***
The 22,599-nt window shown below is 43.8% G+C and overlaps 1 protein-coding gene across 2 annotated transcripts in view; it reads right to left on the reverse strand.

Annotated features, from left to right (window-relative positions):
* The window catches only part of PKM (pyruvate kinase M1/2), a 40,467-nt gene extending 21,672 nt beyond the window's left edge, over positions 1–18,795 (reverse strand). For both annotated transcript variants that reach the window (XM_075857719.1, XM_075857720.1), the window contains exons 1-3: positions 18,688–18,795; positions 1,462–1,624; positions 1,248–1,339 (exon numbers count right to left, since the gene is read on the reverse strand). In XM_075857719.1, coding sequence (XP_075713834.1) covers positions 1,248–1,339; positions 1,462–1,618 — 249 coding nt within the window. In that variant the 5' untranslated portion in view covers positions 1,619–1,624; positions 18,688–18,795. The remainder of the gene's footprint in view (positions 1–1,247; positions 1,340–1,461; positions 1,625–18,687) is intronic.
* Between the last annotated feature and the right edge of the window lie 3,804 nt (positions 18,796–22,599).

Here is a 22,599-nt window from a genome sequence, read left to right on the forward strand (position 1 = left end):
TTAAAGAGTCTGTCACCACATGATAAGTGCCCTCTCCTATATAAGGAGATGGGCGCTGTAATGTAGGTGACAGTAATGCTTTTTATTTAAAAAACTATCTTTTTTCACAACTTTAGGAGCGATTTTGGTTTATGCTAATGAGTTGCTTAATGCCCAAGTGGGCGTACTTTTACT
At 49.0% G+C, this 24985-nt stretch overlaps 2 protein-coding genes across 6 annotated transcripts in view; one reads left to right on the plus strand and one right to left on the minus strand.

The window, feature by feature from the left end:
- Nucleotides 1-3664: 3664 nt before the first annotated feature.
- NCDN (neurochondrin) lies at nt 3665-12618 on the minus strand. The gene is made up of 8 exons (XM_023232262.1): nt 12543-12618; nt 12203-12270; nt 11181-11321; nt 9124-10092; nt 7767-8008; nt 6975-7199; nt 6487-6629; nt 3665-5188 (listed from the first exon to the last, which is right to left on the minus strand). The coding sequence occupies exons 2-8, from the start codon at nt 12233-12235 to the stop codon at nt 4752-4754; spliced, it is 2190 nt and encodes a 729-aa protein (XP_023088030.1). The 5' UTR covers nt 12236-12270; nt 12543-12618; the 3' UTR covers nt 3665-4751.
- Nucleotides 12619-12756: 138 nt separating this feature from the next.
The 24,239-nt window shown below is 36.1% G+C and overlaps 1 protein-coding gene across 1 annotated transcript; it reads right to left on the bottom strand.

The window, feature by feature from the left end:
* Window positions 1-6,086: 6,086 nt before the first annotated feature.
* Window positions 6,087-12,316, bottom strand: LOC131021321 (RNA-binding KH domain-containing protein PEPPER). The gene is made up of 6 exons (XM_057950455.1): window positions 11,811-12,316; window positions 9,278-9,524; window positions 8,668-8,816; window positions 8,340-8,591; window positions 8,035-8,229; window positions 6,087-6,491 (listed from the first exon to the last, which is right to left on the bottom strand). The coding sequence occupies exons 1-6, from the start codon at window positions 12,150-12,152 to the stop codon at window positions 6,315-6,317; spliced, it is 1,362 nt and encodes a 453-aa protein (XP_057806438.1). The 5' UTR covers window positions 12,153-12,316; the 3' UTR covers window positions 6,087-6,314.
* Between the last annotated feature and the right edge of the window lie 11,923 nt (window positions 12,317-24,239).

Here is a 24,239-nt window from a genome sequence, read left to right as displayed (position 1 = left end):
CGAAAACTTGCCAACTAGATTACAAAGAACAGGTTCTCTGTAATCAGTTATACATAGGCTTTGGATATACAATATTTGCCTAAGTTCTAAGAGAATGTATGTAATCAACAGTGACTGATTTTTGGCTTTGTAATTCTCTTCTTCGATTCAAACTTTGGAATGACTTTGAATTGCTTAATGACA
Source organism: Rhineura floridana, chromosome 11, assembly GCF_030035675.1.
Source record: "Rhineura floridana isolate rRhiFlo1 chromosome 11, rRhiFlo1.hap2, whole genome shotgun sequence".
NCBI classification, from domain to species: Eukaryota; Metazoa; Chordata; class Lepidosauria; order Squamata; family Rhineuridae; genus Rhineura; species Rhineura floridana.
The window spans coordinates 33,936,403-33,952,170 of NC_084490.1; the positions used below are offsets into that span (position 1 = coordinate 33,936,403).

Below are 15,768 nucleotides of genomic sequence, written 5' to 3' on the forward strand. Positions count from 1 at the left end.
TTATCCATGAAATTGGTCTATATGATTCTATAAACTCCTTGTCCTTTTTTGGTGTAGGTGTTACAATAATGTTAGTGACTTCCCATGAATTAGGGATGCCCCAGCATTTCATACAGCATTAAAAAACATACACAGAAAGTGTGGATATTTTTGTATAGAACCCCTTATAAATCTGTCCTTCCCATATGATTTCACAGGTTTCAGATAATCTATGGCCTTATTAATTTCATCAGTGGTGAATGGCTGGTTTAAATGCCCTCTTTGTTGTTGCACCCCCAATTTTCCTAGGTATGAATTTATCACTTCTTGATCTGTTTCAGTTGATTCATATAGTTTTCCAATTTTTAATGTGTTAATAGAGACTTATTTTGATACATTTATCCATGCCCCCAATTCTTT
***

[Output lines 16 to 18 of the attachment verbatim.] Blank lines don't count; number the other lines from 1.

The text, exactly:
* Between the last annotated feature and the right edge of the window lie 11,923 nt (window positions 12,317-24,239).

Here is a 24,239-nt window from a genome sequence, read left to right as displayed (position 1 = left end):
CGAAAACTTGCCAACTAGATTACAAAGAACAGGTTCTCTGTAATCAGTTATACATAGGCTTTGGATATACAATATTTGCCTAAGTTCTAAGAGAATGTATGTAATCAACAGTGACTGATTTTTGGCTTTGTAATTCTCTTCTTCGATTCAAACTTTGGAATGACTTTGAATTGCTTAATGACA